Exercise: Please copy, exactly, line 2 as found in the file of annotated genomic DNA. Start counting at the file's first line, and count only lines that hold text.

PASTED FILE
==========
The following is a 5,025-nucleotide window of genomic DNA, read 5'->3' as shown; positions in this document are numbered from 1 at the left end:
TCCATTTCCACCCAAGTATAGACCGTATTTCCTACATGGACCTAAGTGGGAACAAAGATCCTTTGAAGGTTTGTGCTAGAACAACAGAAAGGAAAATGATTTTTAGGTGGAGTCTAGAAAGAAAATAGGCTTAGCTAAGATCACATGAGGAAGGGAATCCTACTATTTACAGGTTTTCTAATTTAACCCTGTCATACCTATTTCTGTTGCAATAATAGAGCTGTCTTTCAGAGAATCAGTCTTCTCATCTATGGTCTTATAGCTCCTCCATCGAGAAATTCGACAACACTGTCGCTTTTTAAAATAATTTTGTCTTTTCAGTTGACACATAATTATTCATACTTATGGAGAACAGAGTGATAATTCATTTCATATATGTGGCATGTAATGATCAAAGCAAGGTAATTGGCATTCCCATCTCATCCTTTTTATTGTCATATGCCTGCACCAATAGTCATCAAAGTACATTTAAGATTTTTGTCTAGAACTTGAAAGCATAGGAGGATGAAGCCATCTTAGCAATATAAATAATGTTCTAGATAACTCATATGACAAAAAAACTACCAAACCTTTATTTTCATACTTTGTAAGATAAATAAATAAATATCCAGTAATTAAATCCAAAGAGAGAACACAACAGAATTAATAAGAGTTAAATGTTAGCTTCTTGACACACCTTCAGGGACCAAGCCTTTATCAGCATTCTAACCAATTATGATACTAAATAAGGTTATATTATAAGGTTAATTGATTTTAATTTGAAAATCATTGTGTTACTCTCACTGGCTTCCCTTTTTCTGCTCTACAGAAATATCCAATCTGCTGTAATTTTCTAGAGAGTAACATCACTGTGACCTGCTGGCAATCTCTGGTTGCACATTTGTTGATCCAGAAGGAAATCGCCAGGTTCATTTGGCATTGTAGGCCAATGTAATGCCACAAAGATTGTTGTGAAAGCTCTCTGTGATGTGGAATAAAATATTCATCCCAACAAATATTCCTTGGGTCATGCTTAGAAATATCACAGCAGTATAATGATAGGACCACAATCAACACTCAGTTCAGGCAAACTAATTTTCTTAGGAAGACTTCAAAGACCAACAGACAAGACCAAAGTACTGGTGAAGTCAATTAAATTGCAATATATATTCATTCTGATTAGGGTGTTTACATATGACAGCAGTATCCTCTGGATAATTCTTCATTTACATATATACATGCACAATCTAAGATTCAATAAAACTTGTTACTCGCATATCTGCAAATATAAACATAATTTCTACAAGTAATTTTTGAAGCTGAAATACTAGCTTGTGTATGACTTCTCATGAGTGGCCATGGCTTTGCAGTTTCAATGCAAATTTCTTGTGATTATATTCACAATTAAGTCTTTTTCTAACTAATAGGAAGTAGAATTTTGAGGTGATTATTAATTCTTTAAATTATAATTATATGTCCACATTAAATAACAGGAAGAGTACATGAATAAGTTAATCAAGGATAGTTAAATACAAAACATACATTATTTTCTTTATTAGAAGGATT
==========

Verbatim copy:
TCCATTTCCACCCAAGTATAGACCGTATTTCCTACATGGACCTAAGTGGGAACAAAGATCCTTTGAAGGTTTGTGCTAGAACAACAGAAAGGAAAATGATTTTTAGGTGGAGTCTAGAAAGAAAATAGGCTTAGCTAAGATCACATGAGGAAGGGAATCCTACTATTTACAGGTTTTCTAATTTAACCCTGTCATACCTATTTCTGTTGCAATAATAGAGCTGTCTTTCAGAGAATCAGTCTTCTCATCTATGGTCTTATAGCTCCTCCATCGAGAAATTCGACAACACTGTCGCTTTTTAAAATAATTTTGTCTTTTCAGTTGACACATAATTATTCATACTTATGGAGAACAGAGTGATAATTCATTTCATATATGTGGCATGTAATGATCAAAGCAAGGTAATTGGCATTCCCATCTCATCCTTTTTATTGTCATATGCCTGCACCAATAGTCATCAAAGTACATTTAAGATTTTTGTCTAGAACTTGAAAGCATAGGAGGATGAAGCCATCTTAGCAATATAAATAATGTTCTAGATAACTCATATGACAAAAAAACTACCAAACCTTTATTTTCATACTTTGTAAGATAAATAAATAAATATCCAGTAATTAAATCCAAAGAGAGAACACAACAGAATTAATAAGAGTTAAATGTTAGCTTCTTGACACACCTTCAGGGACCAAGCCTTTATCAGCATTCTAACCAATTATGATACTAAATAAGGTTATATTATAAGGTTAATTGATTTTAATTTGAAAATCATTGTGTTACTCTCACTGGCTTCCCTTTTTCTGCTCTACAGAAATATCCAATCTGCTGTAATTTTCTAGAGAGTAACATCACTGTGACCTGCTGGCAATCTCTGGTTGCACATTTGTTGATCCAGAAGGAAATCGCCAGGTTCATTTGGCATTGTAGGCCAATGTAATGCCACAAAGATTGTTGTGAAAGCTCTCTGTGATGTGGAATAAAATATTCATCCCAACAAATATTCCTTGGGTCATGCTTAGAAATATCACAGCAGTATAATGATAGGACCACAATCAACACTCAGTTCAGGCAAACTAATTTTCTTAGGAAGACTTCAAAGACCAACAGACAAGACCAAAGTACTGGTGAAGTCAATTAAATTGCAATATATATTCATTCTGATTAGGGTGTTTACATATGACAGCAGTATCCTCTGGATAATTCTTCATTTACATATATACATGCACAATCTAAGATTCAATAAAACTTGTTACTCGCATATCTGCAAATATAAACATAATTTCTACAAGTAATTTTTGAAGCTGAAATACTAGCTTGTGTATGACTTCTCATGAGTGGCCATGGCTTTGCAGTTTCAATGCAAATTTCTTGTGATTATATTCACAATTAAGTCTTTTTCTAACTAATAGGAAGTAGAATTTTGAGGTGATTATTAATTCTTTAAATTATAATTATATGTCCACATTAAATAACAGGAAGAGTACATGAATAAGTTAATCAAGGATAGTTAAATACAAAACATACATTATTTTCTTTATTAGAAGGATT